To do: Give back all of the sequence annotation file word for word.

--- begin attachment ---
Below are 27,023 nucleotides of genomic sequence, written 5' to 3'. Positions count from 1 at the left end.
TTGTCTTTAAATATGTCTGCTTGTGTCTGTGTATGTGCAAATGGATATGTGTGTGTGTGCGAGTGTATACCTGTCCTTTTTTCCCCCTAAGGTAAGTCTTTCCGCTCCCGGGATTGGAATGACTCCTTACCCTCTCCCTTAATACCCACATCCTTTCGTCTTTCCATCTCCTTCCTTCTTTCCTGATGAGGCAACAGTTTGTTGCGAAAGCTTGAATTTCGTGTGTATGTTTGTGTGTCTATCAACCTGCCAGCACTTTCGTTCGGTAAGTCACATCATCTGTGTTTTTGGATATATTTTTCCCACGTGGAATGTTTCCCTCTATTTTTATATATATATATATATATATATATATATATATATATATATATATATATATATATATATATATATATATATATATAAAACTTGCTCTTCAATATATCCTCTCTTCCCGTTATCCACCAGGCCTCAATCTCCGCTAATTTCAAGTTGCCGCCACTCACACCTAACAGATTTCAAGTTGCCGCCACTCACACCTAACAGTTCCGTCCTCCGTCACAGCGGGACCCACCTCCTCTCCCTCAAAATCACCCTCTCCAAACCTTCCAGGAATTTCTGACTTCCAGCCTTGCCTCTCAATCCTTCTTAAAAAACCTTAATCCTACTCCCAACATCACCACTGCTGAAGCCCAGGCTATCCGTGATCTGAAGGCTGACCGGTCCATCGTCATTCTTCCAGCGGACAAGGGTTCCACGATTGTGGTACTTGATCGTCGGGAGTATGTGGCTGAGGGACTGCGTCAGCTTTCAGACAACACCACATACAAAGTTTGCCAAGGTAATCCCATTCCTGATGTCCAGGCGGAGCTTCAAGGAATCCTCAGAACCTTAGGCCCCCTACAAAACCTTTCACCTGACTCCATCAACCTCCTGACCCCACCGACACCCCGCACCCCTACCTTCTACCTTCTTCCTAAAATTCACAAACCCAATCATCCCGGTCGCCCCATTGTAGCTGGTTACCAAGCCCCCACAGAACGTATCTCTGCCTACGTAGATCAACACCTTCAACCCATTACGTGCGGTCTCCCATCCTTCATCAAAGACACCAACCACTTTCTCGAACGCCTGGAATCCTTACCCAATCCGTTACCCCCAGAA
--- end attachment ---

Below are 27,023 nucleotides of genomic sequence, written 5' to 3'. Positions count from 1 at the left end.
TTGTCTTTAAATATGTCTGCTTGTGTCTGTGTATGTGCAAATGGATATGTGTGTGTGTGCGAGTGTATACCTGTCCTTTTTTCCCCCTAAGGTAAGTCTTTCCGCTCCCGGGATTGGAATGACTCCTTACCCTCTCCCTTAATACCCACATCCTTTCGTCTTTCCATCTCCTTCCTTCTTTCCTGATGAGGCAACAGTTTGTTGCGAAAGCTTGAATTTCGTGTGTATGTTTGTGTGTCTATCAACCTGCCAGCACTTTCGTTCGGTAAGTCACATCATCTGTGTTTTTGGATATATTTTTCCCACGTGGAATGTTTCCCTCTATTTTTATATATATATATATATATATATATATATATATATATATATATATATATATATATATATATATATATATATATATAAAACTTGCTCTTCAATATATCCTCTCTTCCCGTTATCCACCAGGCCTCAATCTCCGCTAATTTCAAGTTGCCGCCACTCACACCTAACAGATTTCAAGTTGCCGCCACTCACACCTAACAGTTCCGTCCTCCGTCACAGCGGGACCCACCTCCTCTCCCTCAAAATCACCCTCTCCAAACCTTCCAGGAATTTCTGACTTCCAGCCTTGCCTCTCAATCCTTCTTAAAAAACCTTAATCCTACTCCCAACATCACCACTGCTGAAGCCCAGGCTATCCGTGATCTGAAGGCTGACCGGTCCATCGTCATTCTTCCAGCGGACAAGGGTTCCACGATTGTGGTACTTGATCGTCGGGAGTATGTGGCTGAGGGACTGCGTCAGCTTTCAGACAACACCACATACAAAGTTTGCCAAGGTAATCCCATTCCTGATGTCCAGGCGGAGCTTCAAGGAATCCTCAGAACCTTAGGCCCCCTACAAAACCTTTCACCTGACTCCATCAACCTCCTGACCCCACCGACACCCCGCACCCCTACCTTCTACCTTCTTCCTAAAATTCACAAACCCAATCATCCCGGTCGCCCCATTGTAGCTGGTTACCAAGCCCCCACAGAACGTATCTCTGCCTACGTAGATCAACACCTTCAACCCATTACGTGCGGTCTCCCATCCTTCATCAAAGACACCAACCACTTTCTCGAACGCCTGGAATCCTTACCCAATCCGTTACCCCCAGAA